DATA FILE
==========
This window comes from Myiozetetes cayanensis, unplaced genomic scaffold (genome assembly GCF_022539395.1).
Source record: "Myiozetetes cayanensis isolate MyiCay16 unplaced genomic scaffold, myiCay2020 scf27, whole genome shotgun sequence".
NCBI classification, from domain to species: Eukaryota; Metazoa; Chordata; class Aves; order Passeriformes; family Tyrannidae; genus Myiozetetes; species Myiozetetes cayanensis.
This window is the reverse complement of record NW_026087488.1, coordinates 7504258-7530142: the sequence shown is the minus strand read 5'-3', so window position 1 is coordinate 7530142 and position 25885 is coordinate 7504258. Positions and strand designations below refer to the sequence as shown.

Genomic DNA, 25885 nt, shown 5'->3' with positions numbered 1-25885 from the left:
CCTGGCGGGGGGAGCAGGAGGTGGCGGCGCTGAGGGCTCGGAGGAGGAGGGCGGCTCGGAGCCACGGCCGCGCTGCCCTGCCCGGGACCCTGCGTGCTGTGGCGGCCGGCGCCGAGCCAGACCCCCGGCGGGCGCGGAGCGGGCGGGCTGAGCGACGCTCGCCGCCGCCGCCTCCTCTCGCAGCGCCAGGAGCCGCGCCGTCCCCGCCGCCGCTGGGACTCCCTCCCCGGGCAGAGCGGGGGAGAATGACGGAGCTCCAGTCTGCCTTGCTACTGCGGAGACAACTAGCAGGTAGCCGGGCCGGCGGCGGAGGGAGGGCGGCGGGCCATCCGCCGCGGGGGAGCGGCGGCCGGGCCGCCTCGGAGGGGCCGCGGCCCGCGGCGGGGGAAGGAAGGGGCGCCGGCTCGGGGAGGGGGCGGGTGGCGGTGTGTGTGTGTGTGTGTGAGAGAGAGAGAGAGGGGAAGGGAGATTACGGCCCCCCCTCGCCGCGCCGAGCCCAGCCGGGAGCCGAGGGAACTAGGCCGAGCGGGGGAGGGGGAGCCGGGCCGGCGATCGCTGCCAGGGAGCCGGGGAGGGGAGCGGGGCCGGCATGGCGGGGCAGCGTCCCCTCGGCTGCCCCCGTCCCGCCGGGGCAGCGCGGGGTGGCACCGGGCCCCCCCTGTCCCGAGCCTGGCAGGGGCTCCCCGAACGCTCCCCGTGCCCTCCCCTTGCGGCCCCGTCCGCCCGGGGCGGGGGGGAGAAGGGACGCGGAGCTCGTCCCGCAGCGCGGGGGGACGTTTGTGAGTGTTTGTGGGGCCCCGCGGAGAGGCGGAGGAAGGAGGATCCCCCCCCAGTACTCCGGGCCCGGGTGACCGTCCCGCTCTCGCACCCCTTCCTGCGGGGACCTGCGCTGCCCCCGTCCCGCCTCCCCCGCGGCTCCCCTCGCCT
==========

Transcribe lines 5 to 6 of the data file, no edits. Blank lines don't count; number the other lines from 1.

Genomic DNA, 25885 nt, shown 5'->3' with positions numbered 1-25885 from the left:
CCTGGCGGGGGGAGCAGGAGGTGGCGGCGCTGAGGGCTCGGAGGAGGAGGGCGGCTCGGAGCCACGGCCGCGCTGCCCTGCCCGGGACCCTGCGTGCTGTGGCGGCCGGCGCCGAGCCAGACCCCCGGCGGGCGCGGAGCGGGCGGGCTGAGCGACGCTCGCCGCCGCCGCCTCCTCTCGCAGCGCCAGGAGCCGCGCCGTCCCCGCCGCCGCTGGGACTCCCTCCCCGGGCAGAGCGGGGGAGAATGACGGAGCTCCAGTCTGCCTTGCTACTGCGGAGACAACTAGCAGGTAGCCGGGCCGGCGGCGGAGGGAGGGCGGCGGGCCATCCGCCGCGGGGGAGCGGCGGCCGGGCCGCCTCGGAGGGGCCGCGGCCCGCGGCGGGGGAAGGAAGGGGCGCCGGCTCGGGGAGGGGGCGGGTGGCGGTGTGTGTGTGTGTGTGTGAGAGAGAGAGAGAGGGGAAGGGAGATTACGGCCCCCCCTCGCCGCGCCGAGCCCAGCCGGGAGCCGAGGGAACTAGGCCGAGCGGGGGAGGGGGAGCCGGGCCGGCGATCGCTGCCAGGGAGCCGGGGAGGGGAGCGGGGCCGGCATGGCGGGGCAGCGTCCCCTCGGCTGCCCCCGTCCCGCCGGGGCAGCGCGGGGTGGCACCGGGCCCCCCCTGTCCCGAGCCTGGCAGGGGCTCCCCGAACGCTCCCCGTGCCCTCCCCTTGCGGCCCCGTCCGCCCGGGGCGGGGGGGAGAAGGGACGCGGAGCTCGTCCCGCAGCGCGGGGGGACGTTTGTGAGTGTTTGTGGGGCCCCGCGGAGAGGCGGAGGAAGGAGGATCCCCCCCCAGTACTCCGGGCCCGGGTGACCGTCCCGCTCTCGCACCCCTTCCTGCGGGGACCTGCGCTGCCCCCGTCCCGCCTCCCCCGCGGCTCCCCTCGCCT